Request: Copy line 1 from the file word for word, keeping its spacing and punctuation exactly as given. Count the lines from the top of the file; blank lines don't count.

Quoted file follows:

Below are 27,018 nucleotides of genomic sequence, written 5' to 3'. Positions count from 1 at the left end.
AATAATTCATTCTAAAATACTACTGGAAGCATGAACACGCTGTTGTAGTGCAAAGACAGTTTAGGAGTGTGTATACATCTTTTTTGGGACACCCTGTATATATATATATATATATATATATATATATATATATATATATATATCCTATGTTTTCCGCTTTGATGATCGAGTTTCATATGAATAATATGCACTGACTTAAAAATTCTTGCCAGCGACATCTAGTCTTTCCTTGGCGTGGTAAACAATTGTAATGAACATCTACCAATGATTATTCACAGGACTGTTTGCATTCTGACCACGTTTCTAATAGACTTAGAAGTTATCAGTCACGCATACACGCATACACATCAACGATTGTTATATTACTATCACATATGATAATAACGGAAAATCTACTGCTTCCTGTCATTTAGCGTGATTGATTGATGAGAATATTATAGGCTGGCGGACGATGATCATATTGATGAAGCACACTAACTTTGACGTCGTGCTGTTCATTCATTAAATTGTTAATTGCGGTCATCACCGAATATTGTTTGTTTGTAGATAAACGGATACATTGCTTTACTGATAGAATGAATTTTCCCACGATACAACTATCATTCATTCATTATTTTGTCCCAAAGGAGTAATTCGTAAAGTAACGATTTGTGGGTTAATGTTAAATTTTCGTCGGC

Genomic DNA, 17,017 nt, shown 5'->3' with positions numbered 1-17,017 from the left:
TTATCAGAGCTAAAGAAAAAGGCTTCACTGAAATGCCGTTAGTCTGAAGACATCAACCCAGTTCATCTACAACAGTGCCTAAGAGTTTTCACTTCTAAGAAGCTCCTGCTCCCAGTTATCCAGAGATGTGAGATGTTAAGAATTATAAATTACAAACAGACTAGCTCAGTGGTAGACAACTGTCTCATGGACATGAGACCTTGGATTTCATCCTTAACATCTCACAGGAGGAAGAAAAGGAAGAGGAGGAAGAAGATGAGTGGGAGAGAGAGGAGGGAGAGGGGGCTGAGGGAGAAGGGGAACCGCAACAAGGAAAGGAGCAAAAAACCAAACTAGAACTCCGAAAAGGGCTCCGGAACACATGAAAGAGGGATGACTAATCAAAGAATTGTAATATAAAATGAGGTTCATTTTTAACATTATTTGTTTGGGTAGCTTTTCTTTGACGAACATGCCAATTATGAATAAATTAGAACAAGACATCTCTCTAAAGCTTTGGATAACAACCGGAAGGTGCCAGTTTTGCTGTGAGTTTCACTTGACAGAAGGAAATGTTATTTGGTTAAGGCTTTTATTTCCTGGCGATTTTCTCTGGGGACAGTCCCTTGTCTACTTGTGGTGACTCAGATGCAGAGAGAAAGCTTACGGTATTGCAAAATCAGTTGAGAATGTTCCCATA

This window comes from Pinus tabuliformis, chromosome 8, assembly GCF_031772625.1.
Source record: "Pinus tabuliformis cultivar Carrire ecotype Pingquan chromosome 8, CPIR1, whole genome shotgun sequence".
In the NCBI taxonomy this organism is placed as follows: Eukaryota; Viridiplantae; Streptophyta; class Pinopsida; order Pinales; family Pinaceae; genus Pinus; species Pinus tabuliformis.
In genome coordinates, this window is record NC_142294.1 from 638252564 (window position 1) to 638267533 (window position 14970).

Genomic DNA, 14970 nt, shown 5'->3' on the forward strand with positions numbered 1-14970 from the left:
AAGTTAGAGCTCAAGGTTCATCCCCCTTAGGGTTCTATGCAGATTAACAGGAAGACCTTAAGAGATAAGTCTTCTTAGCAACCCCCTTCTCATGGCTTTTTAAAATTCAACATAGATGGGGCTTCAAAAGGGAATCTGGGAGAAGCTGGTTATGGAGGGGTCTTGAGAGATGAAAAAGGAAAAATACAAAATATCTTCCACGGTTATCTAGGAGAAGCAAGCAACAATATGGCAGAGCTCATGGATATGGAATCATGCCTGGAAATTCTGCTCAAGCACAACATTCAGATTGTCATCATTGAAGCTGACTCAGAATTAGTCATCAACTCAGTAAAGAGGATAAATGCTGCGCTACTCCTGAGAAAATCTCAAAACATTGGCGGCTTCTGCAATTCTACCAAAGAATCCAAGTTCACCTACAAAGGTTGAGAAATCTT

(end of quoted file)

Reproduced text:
Below are 27,018 nucleotides of genomic sequence, written 5' to 3'. Positions count from 1 at the left end.